“Grenfell” by Olga Dermott-Bond

Olga Dermott-Bond


We are throwing our children
out of windows.

Knotted bedsheets are falling
and we are
wrapped in choking blankets
high in this tower—

before this moment
muffled important men
ticked each blind box
sat on their cold hands
covered their ears
kept their distance
reclined in chairs the colour
of expensive coffee
climbed inside airy committees
insulated themselves in
someone else’s bureaucracy
flimsy as the lids on their drinks
that they abandoned
after the meetings
on budget cuts

leaving us groping
in the darkness of these thin-
lipped walls
and now the stairs are
crumbling coals
and we are faltering
on the edge
of these burning cliffs
that we wanted to call home.

We are throwing our children
out of windows

feeling for the last time
those hot desperate hands
that first cradled our little fingers
as their own
starry universe.

We are pulling them
from our sobbing
necks and reaching as far out
from the molten frames
as we can
our arms stretched taut and flat as a fledging’s neck
trembling with our most precious selves
who are falling
so suddenly
as we are letting them go
into the darkness
ripping our histories
in two.

We are fighting every instinct
and crying to strangers to

catch them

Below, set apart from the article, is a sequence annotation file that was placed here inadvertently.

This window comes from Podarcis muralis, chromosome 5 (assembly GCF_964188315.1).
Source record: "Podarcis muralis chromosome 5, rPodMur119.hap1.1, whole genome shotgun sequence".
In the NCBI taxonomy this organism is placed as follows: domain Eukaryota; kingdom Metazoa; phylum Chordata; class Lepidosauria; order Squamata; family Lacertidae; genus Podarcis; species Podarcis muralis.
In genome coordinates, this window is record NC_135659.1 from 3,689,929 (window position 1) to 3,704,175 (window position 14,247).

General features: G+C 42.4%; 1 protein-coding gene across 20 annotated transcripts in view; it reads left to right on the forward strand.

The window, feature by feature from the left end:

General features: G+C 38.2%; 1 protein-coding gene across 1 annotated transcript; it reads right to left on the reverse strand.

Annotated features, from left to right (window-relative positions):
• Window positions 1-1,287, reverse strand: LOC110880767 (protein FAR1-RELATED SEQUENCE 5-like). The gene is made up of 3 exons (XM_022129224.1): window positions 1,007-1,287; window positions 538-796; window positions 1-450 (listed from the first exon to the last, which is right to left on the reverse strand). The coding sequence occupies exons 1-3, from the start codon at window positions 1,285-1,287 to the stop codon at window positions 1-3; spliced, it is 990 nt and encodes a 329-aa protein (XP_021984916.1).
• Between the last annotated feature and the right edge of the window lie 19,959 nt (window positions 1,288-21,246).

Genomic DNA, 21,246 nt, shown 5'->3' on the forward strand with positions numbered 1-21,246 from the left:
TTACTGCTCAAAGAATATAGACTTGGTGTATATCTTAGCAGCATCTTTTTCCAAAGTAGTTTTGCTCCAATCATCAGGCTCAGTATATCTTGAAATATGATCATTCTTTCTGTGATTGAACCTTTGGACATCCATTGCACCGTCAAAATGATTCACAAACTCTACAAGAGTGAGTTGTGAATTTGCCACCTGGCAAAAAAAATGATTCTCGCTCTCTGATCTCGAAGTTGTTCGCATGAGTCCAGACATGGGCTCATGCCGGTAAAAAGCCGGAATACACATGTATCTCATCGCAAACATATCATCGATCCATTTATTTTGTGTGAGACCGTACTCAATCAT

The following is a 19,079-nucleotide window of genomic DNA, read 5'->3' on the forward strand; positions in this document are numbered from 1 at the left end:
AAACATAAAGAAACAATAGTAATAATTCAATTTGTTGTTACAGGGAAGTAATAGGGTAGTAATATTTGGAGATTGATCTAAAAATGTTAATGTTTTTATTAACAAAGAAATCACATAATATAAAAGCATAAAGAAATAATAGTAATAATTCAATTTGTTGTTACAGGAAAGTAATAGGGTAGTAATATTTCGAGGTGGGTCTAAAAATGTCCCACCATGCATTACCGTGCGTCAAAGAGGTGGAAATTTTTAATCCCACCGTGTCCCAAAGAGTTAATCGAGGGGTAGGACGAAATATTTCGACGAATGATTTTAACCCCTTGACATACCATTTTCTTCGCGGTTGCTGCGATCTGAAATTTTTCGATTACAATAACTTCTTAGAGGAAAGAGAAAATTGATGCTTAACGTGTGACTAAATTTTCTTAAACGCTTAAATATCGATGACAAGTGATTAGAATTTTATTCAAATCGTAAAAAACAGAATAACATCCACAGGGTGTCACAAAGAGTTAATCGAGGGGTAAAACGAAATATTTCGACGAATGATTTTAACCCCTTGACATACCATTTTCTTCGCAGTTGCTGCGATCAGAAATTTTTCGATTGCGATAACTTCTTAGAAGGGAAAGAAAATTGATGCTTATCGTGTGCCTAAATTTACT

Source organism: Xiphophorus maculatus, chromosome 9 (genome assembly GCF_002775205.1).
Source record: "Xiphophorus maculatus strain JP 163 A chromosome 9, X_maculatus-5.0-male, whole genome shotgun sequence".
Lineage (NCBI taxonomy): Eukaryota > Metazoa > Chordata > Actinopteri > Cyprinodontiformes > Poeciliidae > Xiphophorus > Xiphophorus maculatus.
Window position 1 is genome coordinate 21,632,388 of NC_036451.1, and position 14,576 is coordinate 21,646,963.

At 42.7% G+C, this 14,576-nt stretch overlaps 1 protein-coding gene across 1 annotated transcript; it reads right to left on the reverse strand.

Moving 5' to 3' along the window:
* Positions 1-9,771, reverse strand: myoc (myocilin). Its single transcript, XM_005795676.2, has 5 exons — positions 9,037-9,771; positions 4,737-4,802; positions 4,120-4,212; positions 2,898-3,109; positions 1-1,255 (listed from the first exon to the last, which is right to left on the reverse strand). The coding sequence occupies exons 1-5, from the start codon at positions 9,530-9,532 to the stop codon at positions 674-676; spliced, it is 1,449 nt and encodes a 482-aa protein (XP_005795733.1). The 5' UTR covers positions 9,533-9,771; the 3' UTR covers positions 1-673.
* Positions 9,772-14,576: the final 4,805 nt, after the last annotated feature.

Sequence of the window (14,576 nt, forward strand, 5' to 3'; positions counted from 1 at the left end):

catch them
catch them

We are praying
that someone
will one day love them
as we are loving them.

We are throwing our children
out of windows.

Before this moment
muffled important men—

but perhaps now
it will be harder to
ignore the messages
written tomorrow morning
in the curled ashes
at their feet.

Poets Respond
June 25, 2017


Olga Dermott-Bond: “My reaction to the Grenfell Tower tragedy was one of horror, disbelief, shock, grief. My immediate response was to write about it, through angry tears. Writing can be an act of empathy, and this was my way of connecting with this terrible event; reaching out to the victims; asking the question: why? Last night, I went to a lecture by Michael Rosen about ‘Why Writing Matters.’ He talked about ‘impossible writing.’ I live over one hundred miles away from Grenfell Tower and, of course, it is impossible for me to ever fully understand or carry the grief of the victims and their families. However, to me poetry is a way to try and express—to inhabit—the impossible sadness and insanity of this tragedy, to show those people who lost their lives or their loved ones that they are not alone.” (web)

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